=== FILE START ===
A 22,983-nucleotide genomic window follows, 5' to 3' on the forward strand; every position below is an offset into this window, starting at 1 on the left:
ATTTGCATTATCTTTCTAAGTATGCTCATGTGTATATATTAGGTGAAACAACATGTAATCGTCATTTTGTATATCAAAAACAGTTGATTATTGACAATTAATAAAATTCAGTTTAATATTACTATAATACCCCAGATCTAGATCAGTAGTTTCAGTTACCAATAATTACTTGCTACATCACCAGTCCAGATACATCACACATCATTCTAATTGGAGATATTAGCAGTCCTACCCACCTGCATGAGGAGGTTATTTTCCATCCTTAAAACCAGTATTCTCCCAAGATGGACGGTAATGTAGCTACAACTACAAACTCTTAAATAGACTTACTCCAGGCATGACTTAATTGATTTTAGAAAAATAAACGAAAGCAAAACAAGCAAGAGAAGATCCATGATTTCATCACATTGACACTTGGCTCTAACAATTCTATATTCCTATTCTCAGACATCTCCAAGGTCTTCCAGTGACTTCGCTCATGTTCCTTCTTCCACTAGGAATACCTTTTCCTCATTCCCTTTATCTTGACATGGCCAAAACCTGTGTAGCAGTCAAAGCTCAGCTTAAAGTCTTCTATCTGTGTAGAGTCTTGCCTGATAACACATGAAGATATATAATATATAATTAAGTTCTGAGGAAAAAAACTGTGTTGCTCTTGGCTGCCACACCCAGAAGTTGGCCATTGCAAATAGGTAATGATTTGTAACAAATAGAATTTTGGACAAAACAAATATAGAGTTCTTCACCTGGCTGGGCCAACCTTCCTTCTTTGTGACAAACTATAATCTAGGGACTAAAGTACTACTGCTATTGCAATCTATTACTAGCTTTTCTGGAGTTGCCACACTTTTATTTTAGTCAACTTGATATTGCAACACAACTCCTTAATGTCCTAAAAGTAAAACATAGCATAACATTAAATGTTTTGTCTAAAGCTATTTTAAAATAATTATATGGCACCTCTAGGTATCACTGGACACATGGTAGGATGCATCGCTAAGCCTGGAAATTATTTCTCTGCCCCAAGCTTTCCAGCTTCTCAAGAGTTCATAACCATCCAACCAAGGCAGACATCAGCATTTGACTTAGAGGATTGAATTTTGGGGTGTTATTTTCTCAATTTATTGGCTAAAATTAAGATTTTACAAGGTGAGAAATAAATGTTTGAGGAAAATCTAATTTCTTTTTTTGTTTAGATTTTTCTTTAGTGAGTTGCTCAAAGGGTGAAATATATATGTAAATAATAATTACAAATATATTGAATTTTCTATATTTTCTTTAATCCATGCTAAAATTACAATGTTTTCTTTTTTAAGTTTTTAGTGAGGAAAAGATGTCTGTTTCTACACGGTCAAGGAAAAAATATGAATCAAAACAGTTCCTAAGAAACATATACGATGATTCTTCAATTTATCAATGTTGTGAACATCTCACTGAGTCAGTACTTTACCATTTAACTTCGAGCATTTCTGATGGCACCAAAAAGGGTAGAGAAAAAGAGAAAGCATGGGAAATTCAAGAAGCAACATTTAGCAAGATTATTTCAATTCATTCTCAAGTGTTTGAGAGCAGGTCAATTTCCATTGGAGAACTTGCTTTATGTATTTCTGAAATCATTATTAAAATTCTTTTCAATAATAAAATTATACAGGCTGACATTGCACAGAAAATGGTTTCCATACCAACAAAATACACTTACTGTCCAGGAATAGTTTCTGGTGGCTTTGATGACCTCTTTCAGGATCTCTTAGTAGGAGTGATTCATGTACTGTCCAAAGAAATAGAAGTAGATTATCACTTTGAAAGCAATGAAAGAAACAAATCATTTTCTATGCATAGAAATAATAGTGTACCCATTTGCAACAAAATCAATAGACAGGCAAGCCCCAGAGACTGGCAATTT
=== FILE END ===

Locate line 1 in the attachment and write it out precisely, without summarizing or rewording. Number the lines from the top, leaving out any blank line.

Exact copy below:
A 22,983-nucleotide genomic window follows, 5' to 3' on the forward strand; every position below is an offset into this window, starting at 1 on the left: